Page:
tattoos his friend, Guatemala City, March 28, 2001.
28 Guatemala City
Several weeks ago there were rumblings about an attempted coup. Nearly
every day the papers report corruption in high places. The owner of
one newspaper--El Periodico--was accosted by masked men who warned her
that she'd be sorry if the paper kept investigating a banking scandal.
Most people say cronies of the current President are involved.
"In Guatemala the rich people live by double standards," 24-year-old
Jorge De Leon tells me. "They are thieves, but they kill us
saying we are thieves. No one cares. At least gang members are honest.
If gang members rob, they say it. If they take drugs they say it."
Jorge got involved in gangs at an early age.
"My mom was half crazy. She abandoned me when I was six. When she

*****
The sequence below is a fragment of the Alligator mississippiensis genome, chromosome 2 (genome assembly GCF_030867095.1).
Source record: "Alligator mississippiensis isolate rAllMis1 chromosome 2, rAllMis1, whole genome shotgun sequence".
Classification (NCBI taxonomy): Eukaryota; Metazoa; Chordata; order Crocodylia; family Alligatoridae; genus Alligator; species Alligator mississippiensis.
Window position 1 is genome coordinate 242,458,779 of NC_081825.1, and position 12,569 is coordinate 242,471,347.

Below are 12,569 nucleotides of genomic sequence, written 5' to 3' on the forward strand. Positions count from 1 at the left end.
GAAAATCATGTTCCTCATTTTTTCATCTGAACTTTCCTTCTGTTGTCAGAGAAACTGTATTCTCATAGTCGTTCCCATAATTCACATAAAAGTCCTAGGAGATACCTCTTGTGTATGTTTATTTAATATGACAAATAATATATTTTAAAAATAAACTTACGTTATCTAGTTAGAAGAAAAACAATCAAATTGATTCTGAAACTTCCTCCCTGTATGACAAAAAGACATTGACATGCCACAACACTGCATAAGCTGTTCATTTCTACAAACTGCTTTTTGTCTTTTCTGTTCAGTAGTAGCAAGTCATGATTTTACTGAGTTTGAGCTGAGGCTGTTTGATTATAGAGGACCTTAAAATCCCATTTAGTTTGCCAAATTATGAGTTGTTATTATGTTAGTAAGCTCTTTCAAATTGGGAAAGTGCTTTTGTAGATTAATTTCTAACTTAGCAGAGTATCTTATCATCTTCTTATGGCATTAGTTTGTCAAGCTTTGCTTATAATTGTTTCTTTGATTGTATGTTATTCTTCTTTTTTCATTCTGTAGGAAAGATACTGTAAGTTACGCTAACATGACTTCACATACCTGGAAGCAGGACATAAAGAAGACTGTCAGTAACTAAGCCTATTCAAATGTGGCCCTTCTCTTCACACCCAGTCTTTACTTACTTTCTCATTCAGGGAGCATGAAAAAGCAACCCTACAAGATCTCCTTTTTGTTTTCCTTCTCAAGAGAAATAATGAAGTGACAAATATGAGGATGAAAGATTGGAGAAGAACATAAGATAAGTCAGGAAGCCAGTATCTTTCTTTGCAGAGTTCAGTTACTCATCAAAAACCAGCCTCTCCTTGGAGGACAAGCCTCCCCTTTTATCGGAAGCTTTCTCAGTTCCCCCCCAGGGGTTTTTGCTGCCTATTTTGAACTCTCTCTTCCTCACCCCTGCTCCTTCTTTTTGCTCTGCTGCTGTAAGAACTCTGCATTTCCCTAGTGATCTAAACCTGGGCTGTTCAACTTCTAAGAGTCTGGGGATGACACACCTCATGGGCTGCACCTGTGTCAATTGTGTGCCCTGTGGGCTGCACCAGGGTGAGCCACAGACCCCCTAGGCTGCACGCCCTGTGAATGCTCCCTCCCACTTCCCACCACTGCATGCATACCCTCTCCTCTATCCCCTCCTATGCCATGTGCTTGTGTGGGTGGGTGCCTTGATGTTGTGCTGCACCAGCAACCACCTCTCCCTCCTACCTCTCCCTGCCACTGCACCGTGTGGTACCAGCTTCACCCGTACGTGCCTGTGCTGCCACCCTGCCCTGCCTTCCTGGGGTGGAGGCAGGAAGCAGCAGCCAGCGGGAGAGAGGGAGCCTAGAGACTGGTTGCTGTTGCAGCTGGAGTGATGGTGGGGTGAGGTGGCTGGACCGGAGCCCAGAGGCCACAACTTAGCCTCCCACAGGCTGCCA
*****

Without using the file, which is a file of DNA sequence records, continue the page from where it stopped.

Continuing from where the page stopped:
left I used to cry every night and I became resentful because I couldn't
express my feelings openly. I kept a lot of things inside. My father
left too. He joined the guerrillas. I grew up with my grandmother in
a barrio full of gangs. The violence felt good to me. I was getting
out my feelings."
But according to Jorge the street violence now between two gangs Mara
Salvatrucha and 18th Street is more deadly
than the old style of fighting in his day.
Jorge still hangs out with gang friends. He makes tattoos. After being
stabbed and locked up in prison many times, he decided to go to art
school. He shows me some photos a friend took of a performance piece
he did at an art museum here.
"My father's family was involved in politics. My grandmother and
my uncle were murdered by the army. Other family members were disappeared."
"My generation are growing up with a different
war. Guatemala is a country where no one speaks the truth. I realized
that in the gangs I was committing suicide slowly. I wanted to make
a work of art to shock people and to make them see none of us are telling
the truth. So I sewed my mouth shut."